A set of spaces forming one side of the central gathering space “addresses a new paradigm for higher education science learning,” according to the project’s Laboratory of the Year submission. In that STEM suite, science laboratories, computer labs and student work/meeting areas are arranged in groups, and moveable glass walls are used to connect them. The free-flow of work between laboratories, computational spaces and meeting areas carefully means that students can work in the way that professional scientists do.

“One of the project challenges was working with disparate departments, rather than designing a building for one entity. Each of the departments had specific needs and initially were very focused on their immediate facility needs,” said Architect of Record Sallie Means, AIA, of By Architectural Means, which collaborated on the Enzi facility with Anderson Mason Dale Architects. “By using a collaborative workshop project approach, the planning team members were exposed to other department needs and issues. Developing a holistic view of the new facility, they became strong advocates of maximizing the student interaction spaces, as long as their primary needs were met. Integrating computational labs within science lab areas worked to endorse the initial STEM vision. It seems like the concept of the atrium as a central gathering space for all with individual floors for Physics, Life Sciences and Chemistry was an effective way of giving each of the primary departments an identity in the building while having those identities subservient to the bigger idea of a ‘mixing chamber’ for science.”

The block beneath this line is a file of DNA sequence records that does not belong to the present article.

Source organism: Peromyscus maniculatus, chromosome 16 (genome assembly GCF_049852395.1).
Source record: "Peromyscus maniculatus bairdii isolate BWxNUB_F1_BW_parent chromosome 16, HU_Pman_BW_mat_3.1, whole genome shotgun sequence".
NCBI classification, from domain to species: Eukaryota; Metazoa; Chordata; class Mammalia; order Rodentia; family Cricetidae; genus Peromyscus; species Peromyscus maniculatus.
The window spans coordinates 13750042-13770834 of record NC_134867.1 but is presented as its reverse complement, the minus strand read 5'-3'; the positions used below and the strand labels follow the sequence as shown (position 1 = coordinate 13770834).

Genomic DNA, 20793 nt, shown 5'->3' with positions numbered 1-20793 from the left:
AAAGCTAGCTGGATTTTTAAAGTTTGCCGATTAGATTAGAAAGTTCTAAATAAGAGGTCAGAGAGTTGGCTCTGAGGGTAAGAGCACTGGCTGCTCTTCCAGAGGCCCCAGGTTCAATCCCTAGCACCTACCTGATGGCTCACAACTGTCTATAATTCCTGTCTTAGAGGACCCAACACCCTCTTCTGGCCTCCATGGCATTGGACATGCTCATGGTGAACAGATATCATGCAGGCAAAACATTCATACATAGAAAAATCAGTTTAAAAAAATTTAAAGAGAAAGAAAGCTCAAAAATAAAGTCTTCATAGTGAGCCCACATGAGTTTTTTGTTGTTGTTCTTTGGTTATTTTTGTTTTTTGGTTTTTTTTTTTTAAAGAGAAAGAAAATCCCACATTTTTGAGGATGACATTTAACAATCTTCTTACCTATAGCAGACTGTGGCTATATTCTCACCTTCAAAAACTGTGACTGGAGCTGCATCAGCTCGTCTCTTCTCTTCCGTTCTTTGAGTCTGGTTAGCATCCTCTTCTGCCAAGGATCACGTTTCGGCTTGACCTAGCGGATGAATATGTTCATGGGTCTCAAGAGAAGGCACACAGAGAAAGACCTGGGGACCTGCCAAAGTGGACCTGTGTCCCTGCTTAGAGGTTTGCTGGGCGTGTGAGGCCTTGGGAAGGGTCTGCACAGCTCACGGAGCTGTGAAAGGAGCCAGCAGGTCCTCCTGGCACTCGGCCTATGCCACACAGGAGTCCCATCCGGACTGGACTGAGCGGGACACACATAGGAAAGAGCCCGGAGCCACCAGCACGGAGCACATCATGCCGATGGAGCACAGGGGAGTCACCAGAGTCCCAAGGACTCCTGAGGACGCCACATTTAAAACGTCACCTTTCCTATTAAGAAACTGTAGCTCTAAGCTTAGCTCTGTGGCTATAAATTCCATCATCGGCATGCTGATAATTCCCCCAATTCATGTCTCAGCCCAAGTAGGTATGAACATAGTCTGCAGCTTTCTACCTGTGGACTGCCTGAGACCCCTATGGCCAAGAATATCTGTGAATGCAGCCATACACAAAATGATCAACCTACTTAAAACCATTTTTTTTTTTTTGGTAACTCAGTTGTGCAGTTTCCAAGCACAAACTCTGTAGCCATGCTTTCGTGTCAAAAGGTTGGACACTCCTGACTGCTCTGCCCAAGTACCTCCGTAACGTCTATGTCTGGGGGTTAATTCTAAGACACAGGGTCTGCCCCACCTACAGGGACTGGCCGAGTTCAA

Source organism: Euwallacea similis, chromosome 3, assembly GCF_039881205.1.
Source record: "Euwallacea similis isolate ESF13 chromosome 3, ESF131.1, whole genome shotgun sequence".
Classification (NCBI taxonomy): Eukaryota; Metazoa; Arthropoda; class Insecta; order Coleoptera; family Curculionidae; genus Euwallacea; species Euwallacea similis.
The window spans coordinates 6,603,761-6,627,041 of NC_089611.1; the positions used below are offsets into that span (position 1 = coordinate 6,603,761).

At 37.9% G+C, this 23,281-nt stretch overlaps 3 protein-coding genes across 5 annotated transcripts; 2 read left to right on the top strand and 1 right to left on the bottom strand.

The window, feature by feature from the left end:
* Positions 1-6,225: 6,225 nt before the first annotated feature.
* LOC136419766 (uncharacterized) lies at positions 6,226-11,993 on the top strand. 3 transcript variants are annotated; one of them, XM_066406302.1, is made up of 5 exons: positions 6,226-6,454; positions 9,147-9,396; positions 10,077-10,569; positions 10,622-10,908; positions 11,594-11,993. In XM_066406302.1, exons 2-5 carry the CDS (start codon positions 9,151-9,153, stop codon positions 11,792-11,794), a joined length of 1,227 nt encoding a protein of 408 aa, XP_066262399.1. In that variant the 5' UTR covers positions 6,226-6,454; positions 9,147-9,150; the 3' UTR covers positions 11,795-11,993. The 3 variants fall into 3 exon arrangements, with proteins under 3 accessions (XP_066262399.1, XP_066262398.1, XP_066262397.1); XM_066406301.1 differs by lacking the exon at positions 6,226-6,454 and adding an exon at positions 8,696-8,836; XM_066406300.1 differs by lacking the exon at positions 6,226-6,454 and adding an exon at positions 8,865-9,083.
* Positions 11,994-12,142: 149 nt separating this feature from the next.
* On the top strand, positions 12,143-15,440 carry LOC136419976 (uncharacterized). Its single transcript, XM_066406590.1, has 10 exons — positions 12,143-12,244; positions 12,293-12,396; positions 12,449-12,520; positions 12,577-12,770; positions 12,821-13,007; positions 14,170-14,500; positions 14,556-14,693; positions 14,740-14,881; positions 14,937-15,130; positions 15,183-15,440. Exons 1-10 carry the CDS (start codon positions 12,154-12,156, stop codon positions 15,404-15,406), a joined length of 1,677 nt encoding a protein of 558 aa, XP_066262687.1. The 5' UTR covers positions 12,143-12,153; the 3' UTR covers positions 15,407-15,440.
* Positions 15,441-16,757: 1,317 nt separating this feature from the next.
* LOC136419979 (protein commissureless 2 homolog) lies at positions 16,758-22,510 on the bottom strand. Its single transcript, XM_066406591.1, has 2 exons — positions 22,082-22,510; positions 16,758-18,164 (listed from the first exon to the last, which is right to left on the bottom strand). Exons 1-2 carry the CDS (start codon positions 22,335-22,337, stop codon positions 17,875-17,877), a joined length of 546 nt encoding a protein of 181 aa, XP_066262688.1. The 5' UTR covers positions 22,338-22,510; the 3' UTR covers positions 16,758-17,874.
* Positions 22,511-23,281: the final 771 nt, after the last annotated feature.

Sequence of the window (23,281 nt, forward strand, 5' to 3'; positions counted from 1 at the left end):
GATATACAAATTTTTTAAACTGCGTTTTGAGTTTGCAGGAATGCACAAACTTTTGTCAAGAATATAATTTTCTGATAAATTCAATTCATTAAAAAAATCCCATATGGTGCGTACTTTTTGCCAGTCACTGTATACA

General Chemistry Prep Room Diagram. Image: Research Facilities Design

Energy usage is the Enzi facility’s primary sustainability challenge, mainly because of the mechanical exhaust requirements necessary to uphold a suitable working laboratory environment. The building aims to achieve energy savings amounting to 25 percent below the ASHRAE 90.1 2007 baseline established by LEED 2009. The project is targeting LEED Silver certification under LEED 2009 criteria.

Another huge concern for the facility was lab safety, “particularly in the organic and general chemistry labs,” noted Hillhouse. “In those laboratories, the new facility offers a number of upgrades from the previous facility:  select benches are equipped with vented backdraft exhaust, fume hoods allow students to work safely with volatile chemicals, and view windows between spaces allow lab coordinators to help each other in monitoring student’s safe laboratory practices. But upgrades in the quality of space were also important to the UW steering committee and end users. The previous facility had the feeling of a multi-story basement with concrete masonry unit walls, little daylight and no sense of what was going on behind lab walls. As a showcase for science, the users wanted the excitement of science to be intuitive for visitors to Enzi.”